Wednesday, November 01, 2006

A curious encounter

After finishing a long workday at the hospital last week, I was trekking through its long corridors on my way out to the parking lot when a rather peculiar experience befell me. Just as I had turned a corner and was heading down a particularly dimly lit green hallway, I felt an icy draft on my neck. Startled, I spun around to look behind me, only to see an empty hallway. Slowly I turned back around, but in doing so I bumped right into a quickly moving dark-clad figure.
“Whoa!” I said, falling back a step, and gaining a chance to size up this new obstacle in my path. Before me stood a tall, slender, pale-white man in his forties, impeccably groomed with slicked back hair and a black and red cape covering an all-black outfit. He was fumbling with a red handkerchief.
“A bit early for Halloween, isn’t it?” I asked.
“Atchoo!!!” was the only reply, and he raised the handkerchief to wipe his nose.
“Bless you,” I said, moving to walk around him and continue on my way. Before I could take two steps, though, I felt a cold hand on my shoulder, deceptively strong and firmly preventing my progress.
“Excu-use me, doctor-r?” he intoned in a thick foreign accent that I couldn’t quite place.
I nodded.
“For-r-give my intr-r-usion, but I am si-ick and need help. I seem to have caught something dr-r-eadful out in ze cold.”
I looked at him blankly.
“I’m sor-r-r-y, please allow me to intr-r-oduce myself. I am Count Dr-r-acula.”

My first urge was to point out the sign to the psych ward, but as I was in a relatively good mood, I instead decided to play along with him.
“Dracula? Don’t you live in Eastern Europe or something?”
“Y-es, that is tr-r-ue. But my friend ze Fr-r-ankenstein monster-r –- he invite me for-r a par-r-ty in ze White House. You know it? It’s called ze Monster Mash. It is always a gr-r-aveyard smash.”
“Nice! Frankenstein throwing a monster mash in the White House?! Why does that not surprise me?”
“Y-ess, well, next week, on Halloween. As you point out, I am ear-r-ly. I come for sight seeing. This Washington, what a s-splendid city.”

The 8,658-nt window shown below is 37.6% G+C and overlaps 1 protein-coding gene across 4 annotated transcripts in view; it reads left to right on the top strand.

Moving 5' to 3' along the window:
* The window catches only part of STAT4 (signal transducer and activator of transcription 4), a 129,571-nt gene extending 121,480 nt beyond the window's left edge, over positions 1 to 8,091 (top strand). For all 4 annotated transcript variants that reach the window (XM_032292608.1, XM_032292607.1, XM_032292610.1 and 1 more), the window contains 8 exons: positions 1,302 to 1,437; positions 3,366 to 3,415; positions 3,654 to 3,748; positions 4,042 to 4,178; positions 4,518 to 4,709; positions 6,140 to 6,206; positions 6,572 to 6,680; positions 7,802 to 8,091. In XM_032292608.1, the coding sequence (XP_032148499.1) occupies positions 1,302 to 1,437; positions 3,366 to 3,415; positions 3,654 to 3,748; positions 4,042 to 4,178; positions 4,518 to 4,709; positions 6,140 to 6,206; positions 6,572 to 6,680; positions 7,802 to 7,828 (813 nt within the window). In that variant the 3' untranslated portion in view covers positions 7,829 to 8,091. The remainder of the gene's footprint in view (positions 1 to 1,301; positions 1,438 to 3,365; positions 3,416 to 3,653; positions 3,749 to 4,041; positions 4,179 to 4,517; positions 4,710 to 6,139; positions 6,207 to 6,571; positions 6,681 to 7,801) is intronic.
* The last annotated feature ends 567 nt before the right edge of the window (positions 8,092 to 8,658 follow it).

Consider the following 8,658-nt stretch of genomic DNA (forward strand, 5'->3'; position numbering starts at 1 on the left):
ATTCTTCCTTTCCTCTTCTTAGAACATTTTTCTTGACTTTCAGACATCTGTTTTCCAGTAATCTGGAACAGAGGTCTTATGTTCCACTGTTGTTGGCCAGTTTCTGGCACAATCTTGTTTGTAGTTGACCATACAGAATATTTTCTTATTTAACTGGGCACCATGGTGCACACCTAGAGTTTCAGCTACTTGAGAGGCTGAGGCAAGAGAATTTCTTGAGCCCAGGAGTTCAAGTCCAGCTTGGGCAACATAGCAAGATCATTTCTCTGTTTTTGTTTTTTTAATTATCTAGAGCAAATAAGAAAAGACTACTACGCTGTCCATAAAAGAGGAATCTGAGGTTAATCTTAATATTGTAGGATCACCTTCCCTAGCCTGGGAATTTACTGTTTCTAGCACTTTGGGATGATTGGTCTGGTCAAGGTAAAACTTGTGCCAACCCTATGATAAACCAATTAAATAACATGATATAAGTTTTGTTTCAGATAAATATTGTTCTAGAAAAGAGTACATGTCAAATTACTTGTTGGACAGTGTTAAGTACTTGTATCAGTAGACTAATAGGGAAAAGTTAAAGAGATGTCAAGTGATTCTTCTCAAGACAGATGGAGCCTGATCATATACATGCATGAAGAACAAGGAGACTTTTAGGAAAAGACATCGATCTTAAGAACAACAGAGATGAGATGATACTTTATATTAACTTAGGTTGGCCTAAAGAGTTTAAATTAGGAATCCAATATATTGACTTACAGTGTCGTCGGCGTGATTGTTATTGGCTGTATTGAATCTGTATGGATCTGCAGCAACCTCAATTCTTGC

“Oh yeah, the sights are great. I take it you’ve been to the different monuments and museums?”
“N-no, no. No time for-r such nonsense. I visit ze Arlington cemetery, and ze unknown soldier – actually, we invite him to ze par-r-ty, but I think he don’t come. He says he must s-stand watch. And ze staircase vere my friend from ze Exorcist had so much fun. You know zis s-staircase? Ver-r-y inter-r-esting. Las-st night, I visit a place, Madam’s Or-r-gan. Mz. Or-r-gan, she under-r-stand ze car-r-nal pleasur-r-es in life. I enjoyed zis ver-r-y much. Except I have a ver-r-y nas-sty cough. So I come to you. How can you help me?”
I go through a quick history and perform a cursory exam – it turns out that our friend, in addition to his cough, has swollen tender cervical lymph nodes and white spots on his tonsils. Oddly, he feels unnaturally cool to the touch.
“Well, Mr. Dracula, I’m afraid you have a case of strep throat, in addition to a touch of bronchitis. You need a course of antibiotics.”
“Penic-cillin? I know zis medic-cine, it iz ver-r-y popular in my countr-r-y. In fact, I know wher-r-e I can find some. My fr-r-iend R-r-ush, he has a ver-r-y lar-r-ge medicine supply. He will give me.”
“That’s nice, but why don’t we get you your medicine here? Come with me, I’ll show you where.”
I start leading him down the hall towards the psych unit. As the unit clerk comes into sight I wave.
“We’ve got one of yours down here!” I call out.
She waves back.
“These nice people will take care of you,” I say. “Just head down to the lady at the desk.”
“Doctor-r your-r assis-stance is-s gr-r-eatly appr-r-eciated.” He bows formally.
“No problem. I suppose if treating the undead bothered me, I wouldn’t be doing my residency in DC.”
I start heading back out to the parking lot, but before I turn the next corner, I can’t help but take a peek back over my shoulder. The psych unit clerk is still at the end of the hall, but Mr. Dracula is nowhere to be seen.
“Where’d he go?” I call out.
She shrugs.
"Crazy patient," I mutter. Shaking my head, I continue towards the exit.